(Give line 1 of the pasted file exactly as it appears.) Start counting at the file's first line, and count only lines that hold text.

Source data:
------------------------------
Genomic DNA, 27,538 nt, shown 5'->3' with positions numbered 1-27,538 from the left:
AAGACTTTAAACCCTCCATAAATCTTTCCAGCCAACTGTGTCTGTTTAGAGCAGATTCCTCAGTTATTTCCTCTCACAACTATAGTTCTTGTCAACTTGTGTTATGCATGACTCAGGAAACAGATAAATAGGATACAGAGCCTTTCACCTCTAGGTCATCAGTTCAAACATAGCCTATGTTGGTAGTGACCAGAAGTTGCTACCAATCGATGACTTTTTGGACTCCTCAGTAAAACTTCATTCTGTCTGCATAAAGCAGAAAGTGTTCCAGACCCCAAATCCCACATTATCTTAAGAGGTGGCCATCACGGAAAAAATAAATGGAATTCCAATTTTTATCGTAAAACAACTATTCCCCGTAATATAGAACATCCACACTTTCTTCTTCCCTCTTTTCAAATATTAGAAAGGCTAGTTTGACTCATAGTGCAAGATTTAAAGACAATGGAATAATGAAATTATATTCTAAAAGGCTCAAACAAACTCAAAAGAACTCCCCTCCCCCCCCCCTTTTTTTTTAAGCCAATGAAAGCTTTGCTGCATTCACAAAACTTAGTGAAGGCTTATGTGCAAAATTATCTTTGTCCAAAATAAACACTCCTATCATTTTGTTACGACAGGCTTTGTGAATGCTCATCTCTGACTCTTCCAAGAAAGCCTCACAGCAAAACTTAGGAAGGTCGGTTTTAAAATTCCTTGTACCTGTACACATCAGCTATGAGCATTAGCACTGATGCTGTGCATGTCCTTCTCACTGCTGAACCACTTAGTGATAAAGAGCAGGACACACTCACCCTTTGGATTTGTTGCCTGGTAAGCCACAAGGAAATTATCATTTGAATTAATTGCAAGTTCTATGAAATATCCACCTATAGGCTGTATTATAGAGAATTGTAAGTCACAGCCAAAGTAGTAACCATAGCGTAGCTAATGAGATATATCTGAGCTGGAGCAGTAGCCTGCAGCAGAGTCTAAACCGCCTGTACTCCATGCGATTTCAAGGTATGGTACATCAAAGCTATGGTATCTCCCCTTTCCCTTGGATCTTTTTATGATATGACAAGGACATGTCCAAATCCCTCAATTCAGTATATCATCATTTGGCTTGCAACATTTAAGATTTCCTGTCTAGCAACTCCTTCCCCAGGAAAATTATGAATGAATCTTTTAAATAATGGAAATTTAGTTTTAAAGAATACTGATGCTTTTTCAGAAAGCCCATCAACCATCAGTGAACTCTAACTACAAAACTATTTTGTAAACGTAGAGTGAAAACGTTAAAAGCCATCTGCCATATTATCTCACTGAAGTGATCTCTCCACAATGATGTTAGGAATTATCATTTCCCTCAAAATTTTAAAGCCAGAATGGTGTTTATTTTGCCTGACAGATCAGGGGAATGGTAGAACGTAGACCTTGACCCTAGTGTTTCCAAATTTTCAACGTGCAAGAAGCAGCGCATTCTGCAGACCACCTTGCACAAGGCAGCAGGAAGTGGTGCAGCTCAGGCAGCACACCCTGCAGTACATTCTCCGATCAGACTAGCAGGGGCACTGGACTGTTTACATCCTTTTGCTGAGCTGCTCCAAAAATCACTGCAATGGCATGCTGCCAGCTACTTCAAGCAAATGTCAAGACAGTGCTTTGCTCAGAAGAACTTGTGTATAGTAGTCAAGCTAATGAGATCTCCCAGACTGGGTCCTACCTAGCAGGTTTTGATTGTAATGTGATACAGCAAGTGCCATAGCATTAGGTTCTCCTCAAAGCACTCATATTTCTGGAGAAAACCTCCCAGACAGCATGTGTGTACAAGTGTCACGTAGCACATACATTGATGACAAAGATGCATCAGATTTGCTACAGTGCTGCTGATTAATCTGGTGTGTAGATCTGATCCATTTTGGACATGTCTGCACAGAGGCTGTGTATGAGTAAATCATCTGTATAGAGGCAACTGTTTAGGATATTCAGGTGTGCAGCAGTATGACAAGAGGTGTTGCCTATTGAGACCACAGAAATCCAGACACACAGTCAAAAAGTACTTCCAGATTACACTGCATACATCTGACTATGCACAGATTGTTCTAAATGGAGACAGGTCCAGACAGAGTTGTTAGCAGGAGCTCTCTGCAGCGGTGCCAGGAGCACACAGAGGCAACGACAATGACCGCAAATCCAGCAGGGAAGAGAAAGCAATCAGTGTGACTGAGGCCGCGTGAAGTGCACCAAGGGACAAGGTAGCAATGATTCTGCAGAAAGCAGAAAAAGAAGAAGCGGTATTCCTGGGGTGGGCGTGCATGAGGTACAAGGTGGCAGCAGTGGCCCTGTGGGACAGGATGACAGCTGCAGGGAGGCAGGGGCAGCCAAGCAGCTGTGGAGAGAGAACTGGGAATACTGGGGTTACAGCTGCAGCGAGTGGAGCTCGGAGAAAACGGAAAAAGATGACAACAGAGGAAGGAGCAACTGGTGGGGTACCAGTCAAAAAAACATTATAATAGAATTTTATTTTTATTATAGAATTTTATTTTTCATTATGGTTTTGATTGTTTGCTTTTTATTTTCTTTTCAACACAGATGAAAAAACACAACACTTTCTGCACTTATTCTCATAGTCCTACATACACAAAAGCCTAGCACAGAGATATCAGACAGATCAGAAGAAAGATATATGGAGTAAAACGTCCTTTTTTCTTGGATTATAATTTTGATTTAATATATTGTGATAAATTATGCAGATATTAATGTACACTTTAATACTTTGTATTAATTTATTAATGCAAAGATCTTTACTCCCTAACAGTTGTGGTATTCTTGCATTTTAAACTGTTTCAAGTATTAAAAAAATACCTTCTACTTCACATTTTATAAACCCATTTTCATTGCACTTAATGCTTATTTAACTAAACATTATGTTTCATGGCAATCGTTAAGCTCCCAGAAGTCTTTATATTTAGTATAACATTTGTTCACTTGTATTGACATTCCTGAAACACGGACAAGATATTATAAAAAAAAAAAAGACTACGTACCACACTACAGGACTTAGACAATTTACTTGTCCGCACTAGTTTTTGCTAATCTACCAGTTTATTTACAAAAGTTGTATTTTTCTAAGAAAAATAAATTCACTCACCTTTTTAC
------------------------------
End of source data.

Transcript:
Genomic DNA, 27,538 nt, shown 5'->3' with positions numbered 1-27,538 from the left: